Summer in Orcus by T. Kingfisher

Cover of Summer in Orcus (a wolf stands in a misty glade; the trees seem to be sprouting out of a giant horned animal)

[For an audio version of this article, please listen to Episode 14 of Recently Read on The Incomparable podcast network.]

Once upon a time there was a girl named Summer, whose mother loved her very very very much.

Her mother loved her so much that she was not allowed to play outside where someone might grab her, nor go away on sleepovers where there might be an accident or suspicious food. She was not allowed to go away to camp, where she might be squashed by a horse or bitten by diseased mosquitoes, and she most certainly was not allowed to go on the Ferris Wheel at the carnival because (her mother said) the people who maintain the machinery are lazy and not very educated and might get drunk and forget to put a bolt back on and the entire thing could come loose at any moment and fall down and kill everyone inside, and they should probably leave the carnival immediately before it happened.

That’s the beginning of Summer in Orcus, by T. Kingfisher and illustrated by Lauren Henderson. T. Kingfisher is the pseudonym of Ursula Vernon, who is an award-winning writer and artist of children’s books and graphic novels. Anything with “T. Kingfisher” on the cover is meant for non-children, as is Summer in Orcus—however, you don’t need to be *too* grown up to appreciate this book. In fact, it was a nominee for The World Science Fiction Society Award for Best Young Adult Book. That’s how I came across it.

If you’re a listener to The Incomparable, you might recall episode 412, in which an intrepid band of book-club adventurers (including yours truly) read most-if-not-all of the 2018 Hugo Award nominees for best novel, as well as a few other nominated works. At that time, I hadn’t completed my reading, and time was getting short, so I came up with a cunning plan for the YA category. I decided to read 33% of each book, and then if there was time before voting ended, I’d loop back and finish as many as I could.

I quite enjoyed the stories published under Ursula Vernon’s name, so I decided to start with Summer in Orcus.

Welp. That was a mistake.

Why?

Because I foiled my cunning plan right out of the gate. I swiftly reached 33% of the book, and simply could not bring myself to stop. I whizzed on by 50% and then left 60% in the dust. Eventually I gave in and admitted I was reading this whole thing without stopping for anything less important than sleep, work, or food. (And sometimes not for those.)

And now, to why. This book pushed so many of my buttons I felt like a busy elevator. My literary happy-place is anywhere a youngish girl is whisked away from her normal, mundane world into a land of magic and danger (and possibly talking animals). That’s exactly what happens when 11-year-old Summer has a run-in with Baba Yaga, whose chicken-legged hut has come to roost in a neighbouring yard. The old witch promises Summer her heart’s desire! Then the witch turns Summer out into the land of Orcus, where she must figure out where she is, why she’s there, what she should be doing, whom to trust, how to get home, and what exactly *is* her heart’s desire anyway?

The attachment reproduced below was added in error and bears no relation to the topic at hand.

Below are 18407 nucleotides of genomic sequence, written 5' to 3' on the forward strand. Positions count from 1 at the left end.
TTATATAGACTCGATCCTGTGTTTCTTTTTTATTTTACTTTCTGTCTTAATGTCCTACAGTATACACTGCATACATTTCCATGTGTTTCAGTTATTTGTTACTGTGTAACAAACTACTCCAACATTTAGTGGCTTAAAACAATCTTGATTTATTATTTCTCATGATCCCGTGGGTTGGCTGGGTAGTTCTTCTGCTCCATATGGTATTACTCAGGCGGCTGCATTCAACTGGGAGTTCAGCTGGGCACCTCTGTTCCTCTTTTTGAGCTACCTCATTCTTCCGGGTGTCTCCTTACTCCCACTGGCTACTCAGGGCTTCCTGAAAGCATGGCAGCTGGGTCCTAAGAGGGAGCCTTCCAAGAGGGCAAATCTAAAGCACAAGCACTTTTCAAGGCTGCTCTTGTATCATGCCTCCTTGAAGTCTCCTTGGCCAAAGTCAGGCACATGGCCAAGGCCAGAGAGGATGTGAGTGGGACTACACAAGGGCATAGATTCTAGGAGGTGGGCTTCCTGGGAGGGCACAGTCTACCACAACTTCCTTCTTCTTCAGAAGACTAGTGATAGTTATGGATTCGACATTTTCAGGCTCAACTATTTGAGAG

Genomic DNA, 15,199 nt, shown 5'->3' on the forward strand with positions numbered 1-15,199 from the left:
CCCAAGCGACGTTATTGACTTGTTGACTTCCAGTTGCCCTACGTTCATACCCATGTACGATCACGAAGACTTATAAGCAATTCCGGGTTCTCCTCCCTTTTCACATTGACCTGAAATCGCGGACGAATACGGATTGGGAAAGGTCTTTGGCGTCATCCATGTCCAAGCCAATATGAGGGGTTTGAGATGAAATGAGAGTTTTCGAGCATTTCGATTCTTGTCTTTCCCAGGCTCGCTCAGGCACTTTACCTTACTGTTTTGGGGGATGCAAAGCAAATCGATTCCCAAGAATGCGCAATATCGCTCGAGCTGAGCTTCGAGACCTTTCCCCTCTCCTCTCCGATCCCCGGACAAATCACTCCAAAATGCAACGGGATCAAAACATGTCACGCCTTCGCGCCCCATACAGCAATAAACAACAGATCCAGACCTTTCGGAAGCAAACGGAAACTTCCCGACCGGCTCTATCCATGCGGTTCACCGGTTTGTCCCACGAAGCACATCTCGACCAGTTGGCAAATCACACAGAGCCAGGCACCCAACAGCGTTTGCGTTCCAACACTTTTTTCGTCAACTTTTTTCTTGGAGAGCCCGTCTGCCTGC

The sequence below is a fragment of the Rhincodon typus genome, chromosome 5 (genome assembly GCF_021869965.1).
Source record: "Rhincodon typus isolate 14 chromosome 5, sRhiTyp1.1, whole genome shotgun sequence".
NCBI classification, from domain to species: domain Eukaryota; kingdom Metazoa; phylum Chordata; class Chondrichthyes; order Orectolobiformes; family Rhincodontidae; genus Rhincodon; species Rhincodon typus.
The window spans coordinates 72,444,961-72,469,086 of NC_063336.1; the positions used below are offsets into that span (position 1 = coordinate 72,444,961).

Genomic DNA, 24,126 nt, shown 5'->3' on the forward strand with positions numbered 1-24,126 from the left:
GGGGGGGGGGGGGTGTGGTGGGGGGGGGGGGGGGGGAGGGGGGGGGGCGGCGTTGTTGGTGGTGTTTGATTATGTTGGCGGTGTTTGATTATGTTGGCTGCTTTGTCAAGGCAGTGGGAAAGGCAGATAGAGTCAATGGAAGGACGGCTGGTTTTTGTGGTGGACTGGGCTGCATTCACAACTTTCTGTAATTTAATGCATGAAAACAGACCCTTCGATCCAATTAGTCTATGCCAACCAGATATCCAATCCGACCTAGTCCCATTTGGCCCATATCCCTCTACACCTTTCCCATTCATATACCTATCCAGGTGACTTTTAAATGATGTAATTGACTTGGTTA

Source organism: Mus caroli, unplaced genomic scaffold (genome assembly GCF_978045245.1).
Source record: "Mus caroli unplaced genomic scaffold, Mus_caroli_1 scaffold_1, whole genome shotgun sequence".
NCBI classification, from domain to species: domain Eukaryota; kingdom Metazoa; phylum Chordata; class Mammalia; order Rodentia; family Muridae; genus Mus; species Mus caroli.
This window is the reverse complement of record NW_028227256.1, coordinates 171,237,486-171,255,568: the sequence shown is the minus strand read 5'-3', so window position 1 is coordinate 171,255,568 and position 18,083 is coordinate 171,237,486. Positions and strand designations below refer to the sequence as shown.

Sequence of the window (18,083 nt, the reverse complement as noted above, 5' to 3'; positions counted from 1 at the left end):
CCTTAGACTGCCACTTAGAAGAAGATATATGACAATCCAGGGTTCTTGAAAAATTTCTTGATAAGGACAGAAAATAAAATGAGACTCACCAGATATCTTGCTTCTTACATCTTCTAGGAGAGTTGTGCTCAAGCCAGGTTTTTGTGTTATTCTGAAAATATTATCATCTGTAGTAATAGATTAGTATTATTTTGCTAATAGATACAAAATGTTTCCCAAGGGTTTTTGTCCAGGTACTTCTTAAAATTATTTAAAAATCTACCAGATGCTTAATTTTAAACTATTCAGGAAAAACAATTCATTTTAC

The twist on all this that had me lapping it up is that Summer in Orcus is incredibly self aware. Summer herself is a fan of this genre, and she’s continually comparing her circumstances to those in Narnia or Oz or similar locales. So rather than approaching her plight as a typical “oblivious” character, she tackles things the way we, as savvy readers, would likely do it.

Of course you can’t have an adventure story like this without collecting a menagerie of friends-you-make-along-the-way. In this case that includes a talking weasel, a nattily-dressed bird and his flock of valets, some truly fierce geese, and my favorite—a werehouse. That’s not a typo. It is, indeed, w-e-r-e-house, which is a talking wolf who turns into a lovely cottage at night. (Truly the best kind of companion to have along when adventuring…until the dreaded house-hunters come stalking along, anyway.)

Yes. This book has many puns. If that puts you off, A) I do not understand you, and B) you might want to avoid this one—or just push through because there’s an awful lot more to it than clever puns.

The story is not entirely made up of delight and wonder. There are moments of sadness and darkness, including some references to Summer’s mundanely sad backstory. In fact, Summer’s experience dealing with her mentally ill mother is what honed the very skills she needs to succeed in Orcus. I’ll say no more than that, except to tease the existence of characters like the the Forester, the Warlord, and the Queen-in-Chains.